Nature and poverty: a 21st century imperative

“For me, making the link between poverty and the health of the natural world is one of the most important things we have to do this century.” So says wildlife broadcaster and environmental campaigner Mary Colwell, as she prepares to deliver a lecture in Glasgow. One of the many marvels of nature is that it is generally incredibly resilient,” she continues.  “It gives back in abundance if we allow it room.  The challenge is demonstrating these connections to those who dismiss care for the earth as a minority interest.”

Mary Colwell’s lecture is entitled Poverty and the Natural World. It will be the third in a series of lectures with the title Poverty in a World of Plenty. Previous speakers have been Scotland’s former Chief Medical Officer, Sir Harry Burns, and Sr Lynne Baron FCJ who took women and education as her topic.

Thoughtful action

“Great controversy continues to surround attitudes to the environment,” says Mary Colwell who has won numerous awards for her BBC Natural History productions on radio, television and the internet. “Many people still do not believe that issues such as global warming are real and there are those who seem to take the attitude that if we ignore it the problem will go away. Others express deep concern over the environmental impact of CO2 emissions, rising sea levels and impact on climate and food production. Such stances contrast sharply and can leave us with a sense of hopelessness and confusion.  However, there are those who would suggest that we can make a win-win choice, which includes accepting that caring for the planet is in everyone’s best interests and entirely possible with a considered approach and thoughtful action.”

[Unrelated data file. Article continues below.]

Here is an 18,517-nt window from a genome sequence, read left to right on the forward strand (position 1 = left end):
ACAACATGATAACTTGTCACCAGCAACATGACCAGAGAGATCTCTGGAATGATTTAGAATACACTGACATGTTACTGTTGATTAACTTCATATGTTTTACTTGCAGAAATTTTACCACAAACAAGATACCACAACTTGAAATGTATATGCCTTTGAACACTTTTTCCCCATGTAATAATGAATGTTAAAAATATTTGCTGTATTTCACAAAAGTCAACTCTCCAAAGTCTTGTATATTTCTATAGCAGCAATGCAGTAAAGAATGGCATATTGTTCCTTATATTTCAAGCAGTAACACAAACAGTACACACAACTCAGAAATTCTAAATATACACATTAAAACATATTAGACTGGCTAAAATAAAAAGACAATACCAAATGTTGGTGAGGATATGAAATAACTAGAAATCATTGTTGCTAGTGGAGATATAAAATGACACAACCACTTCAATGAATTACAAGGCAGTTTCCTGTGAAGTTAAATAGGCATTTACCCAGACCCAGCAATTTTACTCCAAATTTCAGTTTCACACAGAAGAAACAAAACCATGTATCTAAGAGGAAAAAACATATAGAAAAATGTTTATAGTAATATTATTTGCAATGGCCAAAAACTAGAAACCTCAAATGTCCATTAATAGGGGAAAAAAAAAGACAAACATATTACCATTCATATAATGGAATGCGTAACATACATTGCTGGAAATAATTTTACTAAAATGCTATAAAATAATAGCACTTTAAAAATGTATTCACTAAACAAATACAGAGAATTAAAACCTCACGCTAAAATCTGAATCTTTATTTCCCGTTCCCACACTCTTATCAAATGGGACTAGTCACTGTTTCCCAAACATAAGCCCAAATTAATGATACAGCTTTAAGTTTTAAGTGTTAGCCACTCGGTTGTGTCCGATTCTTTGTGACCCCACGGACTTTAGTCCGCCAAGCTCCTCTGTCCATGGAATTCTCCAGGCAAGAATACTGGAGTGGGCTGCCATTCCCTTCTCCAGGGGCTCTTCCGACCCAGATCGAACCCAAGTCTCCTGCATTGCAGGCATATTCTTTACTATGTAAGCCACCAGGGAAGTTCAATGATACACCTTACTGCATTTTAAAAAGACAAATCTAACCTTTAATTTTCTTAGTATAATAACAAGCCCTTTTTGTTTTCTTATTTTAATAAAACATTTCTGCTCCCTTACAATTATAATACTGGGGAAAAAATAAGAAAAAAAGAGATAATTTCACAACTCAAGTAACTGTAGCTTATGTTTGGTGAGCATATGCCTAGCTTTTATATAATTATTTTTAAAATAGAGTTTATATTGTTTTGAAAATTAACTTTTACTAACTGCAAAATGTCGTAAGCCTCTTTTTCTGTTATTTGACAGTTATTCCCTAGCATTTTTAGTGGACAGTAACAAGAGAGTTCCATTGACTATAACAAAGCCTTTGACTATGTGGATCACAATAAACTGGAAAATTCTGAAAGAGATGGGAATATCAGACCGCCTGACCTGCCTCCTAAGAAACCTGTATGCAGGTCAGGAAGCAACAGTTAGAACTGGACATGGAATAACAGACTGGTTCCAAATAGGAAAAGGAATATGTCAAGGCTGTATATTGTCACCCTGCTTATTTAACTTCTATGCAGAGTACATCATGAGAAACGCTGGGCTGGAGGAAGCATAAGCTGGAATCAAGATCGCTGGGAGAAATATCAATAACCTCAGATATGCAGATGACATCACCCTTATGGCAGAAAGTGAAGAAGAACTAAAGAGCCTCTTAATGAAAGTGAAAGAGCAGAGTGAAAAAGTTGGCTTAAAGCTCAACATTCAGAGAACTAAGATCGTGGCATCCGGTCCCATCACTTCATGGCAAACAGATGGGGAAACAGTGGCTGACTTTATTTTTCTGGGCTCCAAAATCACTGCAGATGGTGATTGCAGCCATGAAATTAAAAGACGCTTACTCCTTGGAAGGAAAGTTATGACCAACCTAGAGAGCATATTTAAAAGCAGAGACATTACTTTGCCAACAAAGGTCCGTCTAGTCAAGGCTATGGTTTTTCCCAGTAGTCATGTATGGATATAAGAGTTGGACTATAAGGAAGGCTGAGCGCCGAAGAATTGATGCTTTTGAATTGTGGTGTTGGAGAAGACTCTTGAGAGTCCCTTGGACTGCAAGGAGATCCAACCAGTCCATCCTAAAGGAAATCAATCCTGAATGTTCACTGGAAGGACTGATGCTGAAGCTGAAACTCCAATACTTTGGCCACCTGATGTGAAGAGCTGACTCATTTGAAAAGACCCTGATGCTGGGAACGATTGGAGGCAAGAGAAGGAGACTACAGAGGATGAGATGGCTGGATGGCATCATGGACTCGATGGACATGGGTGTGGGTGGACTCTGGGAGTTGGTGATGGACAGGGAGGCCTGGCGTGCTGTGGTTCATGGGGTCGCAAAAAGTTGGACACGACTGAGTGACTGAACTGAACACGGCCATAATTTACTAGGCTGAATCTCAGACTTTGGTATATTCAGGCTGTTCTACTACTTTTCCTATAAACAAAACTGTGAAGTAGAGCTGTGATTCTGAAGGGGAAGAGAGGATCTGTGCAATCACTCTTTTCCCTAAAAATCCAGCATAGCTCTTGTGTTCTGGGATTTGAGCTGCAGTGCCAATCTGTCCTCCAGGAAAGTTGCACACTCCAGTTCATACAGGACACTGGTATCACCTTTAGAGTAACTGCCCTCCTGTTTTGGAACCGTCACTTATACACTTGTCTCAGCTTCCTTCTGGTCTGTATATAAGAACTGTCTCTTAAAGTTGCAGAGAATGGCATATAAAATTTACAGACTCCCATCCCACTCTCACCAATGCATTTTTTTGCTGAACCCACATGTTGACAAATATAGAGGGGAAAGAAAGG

Mary has a particular interest in the relationship between faith and nature and thinks that if the world's faiths engage with conservation then we will see a sea-change in the fortunes of life on earth. “Once that link is understood we will see many organisations that otherwise seem one step removed from protecting nature, like many charities, NGOs and the churches, take far more interest,” she says. 

The lecture by Mary Colwell, Poverty and the Natural World, will take place at 7pm on Tuesday 16 September at the Centre for Social and Environmental Justice, St Aloysius College, 45 Hill Street, Glasgow G3 6RJ.

Photo: Mary Colwell reports for the BBC with Tom Arnbom and Torbjorn Hegedus from the World Wildlife Fund. Image courtesy of Chris Sperring